From Print [October 6, 2015] | Legacy
“Humans vs. Zombies” is a campus-wide game of tag that takes place for five days every semester. Many view this game as nothing more than a nuisance and weird hobby of over-grown children. This couldn’t be further from the truth—well maybe not that overgrown child part, but that’s beside the point.
HVZ can be an outlet for many on campus who may not socialize well. It forces introverts and the socially awkward to coordinate and interact with other people in a fun, non-controlling environment. It is also a great way for new students to meet people and bond over something they enjoy. The university attempts to accomplish this with dorm wars, but it only goes on for one day and only lasts a couple of hours. HVZ accomplishes what dorm wars fails to do every year.
HVZ is structured in a way that makes team work the best way to win. It is also fun for those who love intense physical activities. Although it is possible to play the game without ever running, those who do prefer the physical aspect can use running as an important tool. Some people train specifically for HVZ. Some aim to increase their endurance while others hope to become faster. This game can provide a reason to exercise for some who might not otherwise be interested in it.
The best part about this game, however, is the community. From the moderators to the players everyone is friendly and understanding. When everyone is running around with foam swords and pool noodles in their hands no one is harshly judging anybody else.
The last great thing about this game I want to address is the fact that it breaks a certain stereotype. There are athletes who play as well as people who don’t know the difference between a touchdown and a strike. I have seen athletes get run down by the latter. I have seen what people would call stereotypical jocks seriously discuss Pokémon battles. HVZ players are a family. Even graduates or students who have transferred to a different school return to play with their friends. This game is the reason some people still attend this school. Whether you love or hate Humans vs. Zombies it is a very important part of life on this campus and won’t be going anywhere.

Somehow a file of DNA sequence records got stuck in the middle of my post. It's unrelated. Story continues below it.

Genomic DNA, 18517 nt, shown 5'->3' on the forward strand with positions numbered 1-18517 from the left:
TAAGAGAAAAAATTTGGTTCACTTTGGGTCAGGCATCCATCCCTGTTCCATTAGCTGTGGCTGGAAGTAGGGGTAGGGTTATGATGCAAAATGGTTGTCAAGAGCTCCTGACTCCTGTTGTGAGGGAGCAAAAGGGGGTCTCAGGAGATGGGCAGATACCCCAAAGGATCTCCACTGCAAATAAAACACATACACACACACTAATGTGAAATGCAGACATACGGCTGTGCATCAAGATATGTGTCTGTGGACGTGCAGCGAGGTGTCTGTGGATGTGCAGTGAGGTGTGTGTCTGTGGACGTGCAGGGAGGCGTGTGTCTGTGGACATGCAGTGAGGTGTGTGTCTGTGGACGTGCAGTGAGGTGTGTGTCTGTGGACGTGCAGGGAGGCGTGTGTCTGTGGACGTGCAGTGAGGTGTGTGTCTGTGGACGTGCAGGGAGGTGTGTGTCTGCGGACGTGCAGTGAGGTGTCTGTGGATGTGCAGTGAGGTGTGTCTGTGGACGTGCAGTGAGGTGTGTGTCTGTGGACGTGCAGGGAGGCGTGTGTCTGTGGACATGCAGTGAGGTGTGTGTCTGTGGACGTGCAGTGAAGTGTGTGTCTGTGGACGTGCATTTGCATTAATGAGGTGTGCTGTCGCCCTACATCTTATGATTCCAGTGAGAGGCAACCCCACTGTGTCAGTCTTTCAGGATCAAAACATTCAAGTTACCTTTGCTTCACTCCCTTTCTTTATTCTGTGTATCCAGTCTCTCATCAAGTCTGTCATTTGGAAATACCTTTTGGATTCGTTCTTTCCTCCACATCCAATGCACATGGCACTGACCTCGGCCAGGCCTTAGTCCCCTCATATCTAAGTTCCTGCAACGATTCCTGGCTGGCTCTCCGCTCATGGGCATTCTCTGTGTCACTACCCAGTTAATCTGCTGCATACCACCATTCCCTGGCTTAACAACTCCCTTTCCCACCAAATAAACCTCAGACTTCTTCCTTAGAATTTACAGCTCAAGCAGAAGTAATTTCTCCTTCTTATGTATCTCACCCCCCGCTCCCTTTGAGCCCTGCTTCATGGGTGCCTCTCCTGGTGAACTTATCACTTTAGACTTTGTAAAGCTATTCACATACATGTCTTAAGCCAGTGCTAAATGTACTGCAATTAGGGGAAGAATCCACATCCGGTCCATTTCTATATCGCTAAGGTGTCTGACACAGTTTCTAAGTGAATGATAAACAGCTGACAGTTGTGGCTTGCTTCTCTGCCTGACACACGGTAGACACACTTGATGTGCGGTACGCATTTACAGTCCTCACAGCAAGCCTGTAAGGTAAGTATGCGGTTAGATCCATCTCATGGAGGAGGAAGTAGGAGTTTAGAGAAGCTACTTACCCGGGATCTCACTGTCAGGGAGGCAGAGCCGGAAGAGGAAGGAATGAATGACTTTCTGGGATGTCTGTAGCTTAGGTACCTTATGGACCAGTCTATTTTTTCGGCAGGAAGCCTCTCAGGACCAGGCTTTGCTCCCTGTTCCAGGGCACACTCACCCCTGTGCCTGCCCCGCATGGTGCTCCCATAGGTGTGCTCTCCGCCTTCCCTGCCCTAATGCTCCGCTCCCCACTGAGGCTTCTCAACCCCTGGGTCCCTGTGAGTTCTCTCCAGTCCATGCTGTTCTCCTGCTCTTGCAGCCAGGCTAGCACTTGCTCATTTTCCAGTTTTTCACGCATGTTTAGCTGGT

From Print [October 6, 2015] | Legacy
“Humans vs Zombies” is the campus-wide game of tag that we all have to put up with for five days each semester. It consists of oddly dressed people who run around campus all week being as distracting and obnoxious as they possibly can.
Now don’t get me wrong, I do understand the appeal. You get to dress up in a costume and attack people with harmless objects. You get to meet new people whose interests are just as odd as your own. It seems like a nice community of people and I do have many friends who participate.I, however, would like to talk about it from the view of someone outside of the game.
I don’t participate nor do I plan to participate in the future.When I think of HVZ I really just think of large groups of people being obnoxiously loud during both day and night. I have to think about what I can and can’t wear for a week to avoid getting shot with a Nerf gun. Every semester when
the game is gearing up, at least one person involved tries to pressure me into playing, and I can never seem to find the time. Between working, school and work and learn, I generally can’t seem to free up an entire week to do it. When I express this I am usually met with a response of “Oh, well I took off work for the week to play.” That’s super great that some people feel they can do that, but seeing as I am barely getting by already—as many of us are, participants in the game or not—I cannot take off work to run around like a man-child for a week.
I see the sense of community the game creates and all the other positive things it can bring to the table. I am not trying to bring an end to the game. I am not trying to disregard those who play the game. I am just trying to show another view point that is all too often shut down before it can even be explained. HVZ is fun for those involved, but couldn’t be more obnoxious to many of those who aren’t.